CAROLINE PAUL is the author of four published books. Her latest is the New York Times bestseller The Gutsy Girl: Escapades for Your Life of Epic Adventure. Once a young scaredy-cat, Caroline decided that fear got in the way of the life she wanted. She has since competed on the U.S. National Luge Team in Olympic trials and fought fires as one of the first female firefighters in San Francisco, where she was part of the Rescue 2 group. Rescue 2 members not only fight fires; they are also called upon for scuba dive searches (i.e., for bodies), rope and rappelling rescues, hazardous material calls, and the most severe car and train accidents.
What is the book (or books) you’ve given most as a gift, and why?
Or what are one to three books that have greatly influenced your life?
The Stars by H. A. Rey. I’ve always loved the night sky, but those old constellation charts made no sense to me as a kid. They were just a bunch of unintelligible squiggles labeled Ursa Major, Leo, Orion. But Rey redraws the lines between the stars so that Leo actually looks like a lion and Ursa Major like a big bear. Giving out this book is my small way of encouraging people to look up, make sense of the sky, and along the way experience an existential jolt. This may be ridiculous, but I have this belief that as long as we peer at the night sky, feel small, see the universe and say, “Oh, wow, all that mystery,” then we’ll drop some of our nearsighted hubris. Maybe even save the planet before it’s too late. Is that too much to ask of a book? I think The Stars is up to the task.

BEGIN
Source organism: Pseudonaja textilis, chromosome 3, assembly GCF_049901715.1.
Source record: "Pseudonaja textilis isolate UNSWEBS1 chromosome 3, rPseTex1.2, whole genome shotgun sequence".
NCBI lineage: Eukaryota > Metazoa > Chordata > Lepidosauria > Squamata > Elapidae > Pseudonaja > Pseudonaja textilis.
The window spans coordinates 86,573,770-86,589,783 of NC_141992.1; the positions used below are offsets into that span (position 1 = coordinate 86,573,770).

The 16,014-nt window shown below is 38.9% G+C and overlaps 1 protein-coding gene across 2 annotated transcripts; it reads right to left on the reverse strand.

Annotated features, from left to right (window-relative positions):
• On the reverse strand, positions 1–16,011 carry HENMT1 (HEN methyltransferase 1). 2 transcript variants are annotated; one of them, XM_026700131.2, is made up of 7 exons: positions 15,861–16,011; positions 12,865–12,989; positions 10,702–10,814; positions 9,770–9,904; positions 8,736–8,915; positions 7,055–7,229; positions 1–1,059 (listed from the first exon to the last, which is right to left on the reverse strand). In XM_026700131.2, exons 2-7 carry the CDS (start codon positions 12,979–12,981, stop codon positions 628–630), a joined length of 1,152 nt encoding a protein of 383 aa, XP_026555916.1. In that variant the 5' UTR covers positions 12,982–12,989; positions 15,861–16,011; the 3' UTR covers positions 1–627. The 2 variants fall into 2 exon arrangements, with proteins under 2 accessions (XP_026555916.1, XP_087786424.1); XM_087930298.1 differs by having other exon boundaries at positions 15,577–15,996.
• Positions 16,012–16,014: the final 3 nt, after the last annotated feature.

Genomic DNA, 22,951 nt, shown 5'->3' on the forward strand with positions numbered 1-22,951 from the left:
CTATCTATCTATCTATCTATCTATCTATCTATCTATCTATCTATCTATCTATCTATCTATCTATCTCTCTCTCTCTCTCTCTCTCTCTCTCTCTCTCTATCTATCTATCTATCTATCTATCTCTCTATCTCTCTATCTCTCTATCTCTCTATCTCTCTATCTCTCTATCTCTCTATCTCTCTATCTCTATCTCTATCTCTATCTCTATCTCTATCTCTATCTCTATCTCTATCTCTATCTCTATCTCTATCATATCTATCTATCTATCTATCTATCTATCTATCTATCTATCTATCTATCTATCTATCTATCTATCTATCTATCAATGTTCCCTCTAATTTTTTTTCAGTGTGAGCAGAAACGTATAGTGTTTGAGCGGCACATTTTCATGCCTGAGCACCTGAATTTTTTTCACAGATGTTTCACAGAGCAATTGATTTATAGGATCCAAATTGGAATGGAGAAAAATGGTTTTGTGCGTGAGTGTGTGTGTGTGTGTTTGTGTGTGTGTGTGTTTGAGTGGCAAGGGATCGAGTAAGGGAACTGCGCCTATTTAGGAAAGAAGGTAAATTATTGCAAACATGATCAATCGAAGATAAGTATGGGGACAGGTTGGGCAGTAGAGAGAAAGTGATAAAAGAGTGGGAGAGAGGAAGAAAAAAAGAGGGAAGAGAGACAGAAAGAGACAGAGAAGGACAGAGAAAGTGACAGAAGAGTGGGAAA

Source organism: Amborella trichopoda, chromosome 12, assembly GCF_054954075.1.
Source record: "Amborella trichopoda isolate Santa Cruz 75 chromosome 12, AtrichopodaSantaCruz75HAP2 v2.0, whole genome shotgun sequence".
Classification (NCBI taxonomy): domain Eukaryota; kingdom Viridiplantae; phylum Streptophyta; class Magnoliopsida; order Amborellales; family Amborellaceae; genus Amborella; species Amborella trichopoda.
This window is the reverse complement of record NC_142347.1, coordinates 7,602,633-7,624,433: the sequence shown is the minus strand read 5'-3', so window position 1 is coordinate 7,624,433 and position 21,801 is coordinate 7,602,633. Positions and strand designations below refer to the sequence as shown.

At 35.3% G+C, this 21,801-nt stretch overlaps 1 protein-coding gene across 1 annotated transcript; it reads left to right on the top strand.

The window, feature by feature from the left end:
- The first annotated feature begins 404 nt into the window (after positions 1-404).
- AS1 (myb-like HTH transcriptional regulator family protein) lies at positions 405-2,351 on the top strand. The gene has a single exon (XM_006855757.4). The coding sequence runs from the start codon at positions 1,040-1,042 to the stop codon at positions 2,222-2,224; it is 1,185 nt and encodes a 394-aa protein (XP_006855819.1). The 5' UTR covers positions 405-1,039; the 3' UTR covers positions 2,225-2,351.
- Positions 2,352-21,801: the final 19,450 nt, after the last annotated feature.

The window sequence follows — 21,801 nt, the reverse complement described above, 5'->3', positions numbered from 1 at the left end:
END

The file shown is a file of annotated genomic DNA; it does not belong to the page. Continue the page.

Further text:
What is one of the best or most worthwhile investments you’ve ever made?
Writers can write at a kitchen table for free, or in a cafe for the price of a coffee. But after my first published book, I decided it was worth it to pay rent at an office space called the San Francisco Writers Grotto, just to be among other committed writers. There is no substitute for the support of people who are doing what you are: sweating, crying, tearing their hair out for this thing called a book. Now I have four more published books and I’ve kept my sanity, none of which would have happened if I’d decided to write in isolation.
What is an unusual habit or an absurd thing that you love?
I love detangling necklaces. I used to be a paraglider pilot, where the lines to the wing would always seem to be irretrievably knotted when you first took the gear out of the bag. But you also knew that since they were all attached to a point on both ends, it would just take patience to figure out which line was over what. Wendy [MacNaughton, her partner] is always dropping her necklaces into drawers or pockets, then pulling them back out a complete mess. I love the feeling that despite the utter chaos I’ve been handed, with patience and faith, I can make sense of it again.
In the last five years, what new belief, behavior, or habit has most improved your life?
I used to hate walking, because I had bad knees and I also found it boring. But three years ago, Wendy and I adopted a shelter dog and, of course, dogs have to be walked. Lo and behold, I now love walking. It’s an opportunity to be outside and to be nowhere else but exactly there with the doggie. I’m not on the phone (something frowned upon at dog parks, who knew) and I’m not trying to get somewhere quickly. The funny thing is that my knees have actually improved from the walking. I look forward to that hour of just putting one foot in front of the other, looking around, breathing. It’s meditation, with a stop now and then for poop.